Powering Africa: how private equity can help address Africa’s energy deficit
Over 600 million Africans do not have access to electricity. This energy deficit will need to be urgently addressed if the continent is to fully reap the benefits of industrialisation and technological innovation. However, Africa also has huge energy potential. The continent boasts some of the best solar radiation levels in the world and these remain largely unexploited. With the second longest river in Africa, the Democratic Republic of the Congo alone has the capacity to produce 300 gigawatts of hydroelectric energy while Nigeria and Tanzania between them could add another 400 gigawatts of gas-generated power. Botswana, Mozambique and South Africa possess 300 gigawatts of coal capacity and the continent as a whole could produce 109 gigawatts of wind power.
Over 600 million Africans do not have access to electricity.
With this wide array of opportunities, it is no wonder that private equity firms have been turning to African energy markets. One such firm is Denham Capital, a global energy and resources private equity firm. We spoke to Denham’s Managing Partner, Scott Mackin, about their African investments and the role that private equity can play in addressing Africa’s energy funding gap.
Denham Capital is a global firm that invests in Europe, Australasia, North America, Latin America and Africa. Why have you turned to investing in emerging markets?
For our clean power investing, the emerging markets offer a compelling intersection of being able to profitably invest while reducing the cost of energy to the consumer, that is, making money by solving people’s problems. This dynamic is a result of the relatively high marginal costs of existing power today in these markets and the decreasing costs of cleaner energy sources. It results generally in the ability to have long-term offtake arrangements for the clean electricity generated, which makes the investment shed commodity risks. Finally, there is a clearer path to fulfilling many UN Sustainable Development Goals in through clean energy in emerging markets.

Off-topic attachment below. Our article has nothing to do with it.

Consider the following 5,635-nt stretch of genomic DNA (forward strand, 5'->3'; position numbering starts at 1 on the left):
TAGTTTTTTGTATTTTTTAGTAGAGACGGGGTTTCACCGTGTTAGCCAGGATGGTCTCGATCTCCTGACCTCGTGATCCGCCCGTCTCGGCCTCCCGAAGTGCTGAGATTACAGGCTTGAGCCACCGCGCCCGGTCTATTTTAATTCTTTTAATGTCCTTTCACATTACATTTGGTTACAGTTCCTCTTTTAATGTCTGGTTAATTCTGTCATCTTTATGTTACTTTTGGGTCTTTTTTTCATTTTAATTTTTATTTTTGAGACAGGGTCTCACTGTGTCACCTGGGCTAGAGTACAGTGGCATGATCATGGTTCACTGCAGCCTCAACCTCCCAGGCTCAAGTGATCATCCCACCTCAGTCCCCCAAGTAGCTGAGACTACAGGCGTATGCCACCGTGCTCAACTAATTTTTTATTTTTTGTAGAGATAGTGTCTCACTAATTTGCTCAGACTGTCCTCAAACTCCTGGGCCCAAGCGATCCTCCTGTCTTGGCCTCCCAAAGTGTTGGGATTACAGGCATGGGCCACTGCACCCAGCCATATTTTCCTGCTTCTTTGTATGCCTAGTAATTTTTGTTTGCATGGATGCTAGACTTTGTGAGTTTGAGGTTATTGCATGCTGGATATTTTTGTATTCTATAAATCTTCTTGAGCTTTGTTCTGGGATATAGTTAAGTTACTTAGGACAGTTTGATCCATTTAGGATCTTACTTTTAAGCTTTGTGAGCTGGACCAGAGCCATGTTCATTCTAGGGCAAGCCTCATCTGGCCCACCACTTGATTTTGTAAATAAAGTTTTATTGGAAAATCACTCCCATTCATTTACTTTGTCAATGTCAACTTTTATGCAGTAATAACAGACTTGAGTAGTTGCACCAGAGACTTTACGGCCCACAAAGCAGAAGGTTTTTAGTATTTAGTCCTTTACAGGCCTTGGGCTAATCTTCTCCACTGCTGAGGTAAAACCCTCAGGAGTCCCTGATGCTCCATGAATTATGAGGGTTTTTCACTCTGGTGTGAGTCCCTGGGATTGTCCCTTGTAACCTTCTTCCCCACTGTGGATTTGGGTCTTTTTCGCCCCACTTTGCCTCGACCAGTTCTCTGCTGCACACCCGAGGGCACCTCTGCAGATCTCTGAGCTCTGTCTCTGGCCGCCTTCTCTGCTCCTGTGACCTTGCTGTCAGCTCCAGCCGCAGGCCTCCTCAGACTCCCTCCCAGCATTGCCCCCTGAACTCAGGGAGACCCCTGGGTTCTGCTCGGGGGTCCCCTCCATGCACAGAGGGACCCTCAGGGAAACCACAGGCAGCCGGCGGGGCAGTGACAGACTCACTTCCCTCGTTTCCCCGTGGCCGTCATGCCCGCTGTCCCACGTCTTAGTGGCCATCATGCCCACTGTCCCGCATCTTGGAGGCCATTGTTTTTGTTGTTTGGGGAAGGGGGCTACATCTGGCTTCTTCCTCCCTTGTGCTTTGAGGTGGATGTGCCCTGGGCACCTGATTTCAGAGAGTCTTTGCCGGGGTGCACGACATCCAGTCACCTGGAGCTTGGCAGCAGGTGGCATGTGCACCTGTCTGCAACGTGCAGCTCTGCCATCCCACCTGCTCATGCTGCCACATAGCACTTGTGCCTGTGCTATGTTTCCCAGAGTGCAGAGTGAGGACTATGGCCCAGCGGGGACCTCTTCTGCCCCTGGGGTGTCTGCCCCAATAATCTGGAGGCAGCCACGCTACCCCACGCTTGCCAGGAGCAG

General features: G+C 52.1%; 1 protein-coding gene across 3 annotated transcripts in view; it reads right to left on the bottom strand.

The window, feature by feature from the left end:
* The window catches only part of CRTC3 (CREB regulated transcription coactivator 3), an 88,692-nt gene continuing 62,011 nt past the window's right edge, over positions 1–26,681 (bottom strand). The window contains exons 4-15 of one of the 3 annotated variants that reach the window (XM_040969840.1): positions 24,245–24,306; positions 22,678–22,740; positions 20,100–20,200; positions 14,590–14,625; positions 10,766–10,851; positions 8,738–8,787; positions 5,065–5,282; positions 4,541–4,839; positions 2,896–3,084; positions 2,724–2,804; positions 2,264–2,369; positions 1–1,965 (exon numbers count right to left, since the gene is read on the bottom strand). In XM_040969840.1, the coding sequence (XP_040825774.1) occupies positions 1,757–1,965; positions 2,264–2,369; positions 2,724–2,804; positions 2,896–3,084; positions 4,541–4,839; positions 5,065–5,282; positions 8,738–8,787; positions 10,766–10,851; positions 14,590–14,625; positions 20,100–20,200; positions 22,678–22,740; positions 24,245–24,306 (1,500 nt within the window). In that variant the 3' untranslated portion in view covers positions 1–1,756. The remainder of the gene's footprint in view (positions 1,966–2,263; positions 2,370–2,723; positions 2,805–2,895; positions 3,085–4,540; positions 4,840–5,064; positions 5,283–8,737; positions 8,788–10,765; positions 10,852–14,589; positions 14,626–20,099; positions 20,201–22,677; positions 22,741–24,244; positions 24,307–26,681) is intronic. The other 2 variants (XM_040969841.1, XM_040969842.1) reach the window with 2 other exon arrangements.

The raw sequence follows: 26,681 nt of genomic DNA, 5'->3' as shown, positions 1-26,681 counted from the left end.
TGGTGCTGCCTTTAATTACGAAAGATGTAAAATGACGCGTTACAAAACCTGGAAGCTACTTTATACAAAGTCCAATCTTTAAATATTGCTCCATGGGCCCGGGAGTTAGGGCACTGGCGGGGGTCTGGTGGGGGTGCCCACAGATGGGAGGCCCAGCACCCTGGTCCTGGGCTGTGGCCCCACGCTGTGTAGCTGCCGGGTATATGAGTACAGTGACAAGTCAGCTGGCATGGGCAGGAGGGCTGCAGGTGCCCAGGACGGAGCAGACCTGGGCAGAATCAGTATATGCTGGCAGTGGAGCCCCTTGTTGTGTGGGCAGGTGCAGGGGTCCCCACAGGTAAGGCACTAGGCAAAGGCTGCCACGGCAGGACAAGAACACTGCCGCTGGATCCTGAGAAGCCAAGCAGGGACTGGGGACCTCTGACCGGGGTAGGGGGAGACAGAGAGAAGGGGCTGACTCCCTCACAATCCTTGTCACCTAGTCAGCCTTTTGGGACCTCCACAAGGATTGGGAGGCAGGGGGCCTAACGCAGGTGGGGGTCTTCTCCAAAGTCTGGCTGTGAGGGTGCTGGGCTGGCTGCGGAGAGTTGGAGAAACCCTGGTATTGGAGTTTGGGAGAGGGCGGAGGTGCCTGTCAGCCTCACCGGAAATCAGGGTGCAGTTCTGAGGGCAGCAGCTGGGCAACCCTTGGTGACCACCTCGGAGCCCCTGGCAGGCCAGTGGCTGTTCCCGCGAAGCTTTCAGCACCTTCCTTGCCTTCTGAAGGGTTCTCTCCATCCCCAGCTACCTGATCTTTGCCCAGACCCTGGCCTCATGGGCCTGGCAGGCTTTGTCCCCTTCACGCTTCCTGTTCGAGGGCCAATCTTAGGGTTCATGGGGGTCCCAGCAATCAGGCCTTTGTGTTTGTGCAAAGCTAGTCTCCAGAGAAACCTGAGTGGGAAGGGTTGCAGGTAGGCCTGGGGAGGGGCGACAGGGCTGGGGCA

“For our clean power investing, the emerging markets offer a compelling intersection of being able to profitably invest while reducing the cost of energy to the consumer”
Can you tell us about Denham’s Africa Power Investment Platform? How can private investment initiatives such as this address Africa’s energy gap?
Denham has had three portfolio companies developing power projects in Africa. Our first was predominantly South Africa focused, BioTherm Energy, a leading developer of wind and solar projects. BioTherm has differentiated itself in that market by, among other things, the track record of its locally-derived (and female-led) management team as compared with other IPP’s in the market. Our second platform has been Endeavor Energy, focusing on gas-fired projects in Ghana and Guinea. To our knowledge, Endeavor has managed to close more megawatts of power deals in Sub-Saharan Africa than competing firms in these past couple of years. Our third platform is Themis Energy, whose senior management has years of African power experience both at the AfDB and elsewhere. Themis has closed on the Singrobo hydro project in Côte d’Ivoire recently and has a significant pipeline of projects across the continent that should reach financial close by 2020.
Denham has published an impact report addressing the firm’s contribution to the SDGs. Why do you measure your impact and how do you ensure that your investments are sustainable?
We believe that it is important to measure the impact of our investments to show how each investment is contributing towards global goals, such as the UN SDGs. By tracking metrics, we can provide meaningful data and we see investors increasingly asking for such non-financial data points. For each investment, our portfolio companies use third-party consultants to assess impacts and implement management plans to ensure that an investment is being developed sustainably. We require projects to be developed to international sustainability standards such as the IFC Performance Standards and the European Investment Bank’s Environmental and Social Standards. Finally, we have a reporting framework in place to track the implementation of these standards.
To hear Scott Mackin discuss African private equity join us at The Annual Debate 2019.